by Tami Katzoff
Sometimes, a dedicated filmgoer must make sacrifices. For example, to see “The Adventures of Tintin,” I journeyed from New York City all the way to the UK. Alright, confession time: I didn’t fly to the UK just to see “Tintin.” But since the movie won’t hit US theaters until December 21st, I took the opportunity my overseas vacation afforded me and got a head start on my American peers. It was ?11.20 (plus ?1 for 3D glasses) well spent.
Here are five reasons why you should see “The Adventures of Tintin” when it finally washes up on US shores next month.
» It Looks Good: When it’s done right, motion capture filmmaking takes the best of what live action and animation have to offer and combines it all to make something extraordinary. Steven Spielberg and Peter Jackson have managed to do just that – “Tintin” is vivid, colorful and wonderfully detailed. The wow factor is definitely there.
» It Sounds Good: As “Tintin’s” director and co-producer, Spielberg brought with him his long-time collaborator (and one of my all-time heroes), composer John Williams. Nobody does it better than Williams, and his playful, thrilling score perfectly accompanies Tintin’s globe-crossing adventures.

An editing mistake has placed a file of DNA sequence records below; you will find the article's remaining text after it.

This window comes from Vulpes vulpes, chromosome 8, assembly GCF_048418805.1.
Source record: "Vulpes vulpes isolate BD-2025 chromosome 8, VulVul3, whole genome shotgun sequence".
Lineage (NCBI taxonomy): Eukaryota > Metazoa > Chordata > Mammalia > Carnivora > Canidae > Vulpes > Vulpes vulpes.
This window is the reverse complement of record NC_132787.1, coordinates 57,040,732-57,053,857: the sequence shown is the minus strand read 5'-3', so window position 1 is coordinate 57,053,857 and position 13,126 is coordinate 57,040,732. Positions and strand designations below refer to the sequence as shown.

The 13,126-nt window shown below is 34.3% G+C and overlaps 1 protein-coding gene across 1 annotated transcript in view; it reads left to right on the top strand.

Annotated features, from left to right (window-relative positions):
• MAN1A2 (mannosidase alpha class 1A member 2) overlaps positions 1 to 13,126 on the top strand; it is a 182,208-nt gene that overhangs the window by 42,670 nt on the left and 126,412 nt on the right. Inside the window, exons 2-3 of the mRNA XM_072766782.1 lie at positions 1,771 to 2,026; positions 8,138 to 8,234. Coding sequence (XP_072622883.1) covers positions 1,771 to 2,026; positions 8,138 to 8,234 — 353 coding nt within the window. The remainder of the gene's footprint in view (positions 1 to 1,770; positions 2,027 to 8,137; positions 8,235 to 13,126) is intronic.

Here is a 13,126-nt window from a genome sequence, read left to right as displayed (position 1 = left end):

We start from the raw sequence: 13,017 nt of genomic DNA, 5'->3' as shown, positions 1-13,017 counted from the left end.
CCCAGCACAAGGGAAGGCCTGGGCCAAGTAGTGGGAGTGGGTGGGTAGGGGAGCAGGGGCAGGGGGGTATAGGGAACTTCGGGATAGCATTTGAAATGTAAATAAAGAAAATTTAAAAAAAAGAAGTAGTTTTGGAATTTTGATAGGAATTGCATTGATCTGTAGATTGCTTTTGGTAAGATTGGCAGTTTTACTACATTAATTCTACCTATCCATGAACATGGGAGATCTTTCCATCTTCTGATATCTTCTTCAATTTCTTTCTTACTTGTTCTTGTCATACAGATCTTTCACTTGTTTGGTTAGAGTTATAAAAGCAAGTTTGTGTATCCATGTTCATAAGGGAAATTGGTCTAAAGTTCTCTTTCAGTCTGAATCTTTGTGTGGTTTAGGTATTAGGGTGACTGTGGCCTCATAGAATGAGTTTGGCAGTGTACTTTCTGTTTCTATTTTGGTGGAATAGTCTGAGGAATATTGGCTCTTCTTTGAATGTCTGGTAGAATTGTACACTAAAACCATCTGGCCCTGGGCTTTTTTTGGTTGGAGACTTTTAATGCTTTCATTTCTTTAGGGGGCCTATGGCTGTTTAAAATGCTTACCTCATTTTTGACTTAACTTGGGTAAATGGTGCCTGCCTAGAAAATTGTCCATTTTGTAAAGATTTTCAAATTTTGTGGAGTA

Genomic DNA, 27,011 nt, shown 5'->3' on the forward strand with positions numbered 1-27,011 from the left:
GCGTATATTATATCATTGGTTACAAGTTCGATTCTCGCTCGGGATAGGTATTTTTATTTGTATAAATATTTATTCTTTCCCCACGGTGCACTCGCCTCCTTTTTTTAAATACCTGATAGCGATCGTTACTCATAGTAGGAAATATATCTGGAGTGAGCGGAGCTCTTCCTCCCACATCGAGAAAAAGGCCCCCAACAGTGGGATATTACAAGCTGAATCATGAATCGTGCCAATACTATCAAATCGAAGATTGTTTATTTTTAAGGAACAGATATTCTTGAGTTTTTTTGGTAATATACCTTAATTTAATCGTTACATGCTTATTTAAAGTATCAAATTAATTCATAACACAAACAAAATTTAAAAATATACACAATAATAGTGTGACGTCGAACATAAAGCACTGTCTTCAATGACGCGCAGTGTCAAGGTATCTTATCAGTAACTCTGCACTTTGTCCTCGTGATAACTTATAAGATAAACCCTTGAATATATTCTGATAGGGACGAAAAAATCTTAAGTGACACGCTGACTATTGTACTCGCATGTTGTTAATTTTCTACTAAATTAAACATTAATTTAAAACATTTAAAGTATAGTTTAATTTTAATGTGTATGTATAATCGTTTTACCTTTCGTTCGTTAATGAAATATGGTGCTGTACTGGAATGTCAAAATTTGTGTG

» It's Fun: Sure, kids will love following the fearless young reporter and his faithful dog Snowy as they navigate through heart-pumping peril to uncover the truth and foil the bad guy. But I’m not a kid and I enjoyed every exhilarating minute of the movie.
» It's Funny: Like the Indiana Jones flicks to which it’s being compared, “The Adventures of Tintin” has plenty of laughs sprinkled in with the action. Many of these are provided by Simon Pegg and Nick Frost, who portray the bumbling detectives Thompson & Thomson.
» It Has James Bond: The entire cast of “The Adventures of Tintin”– including Jamie Bell as Tintin and Andy Serkis as Captain Haddock – performs admirably. But it’s especially amusing to hear Daniel Craig as the villain, Ivan Ivanovitch Sakharine. This menacing meanie couldn’t be more different from the cool-as-ice Double-Oh-Seven, but Craig nails it. If he ever tires of being in front of the camera (heaven forbid), there’s a solid future for him in voice work if he chooses it.
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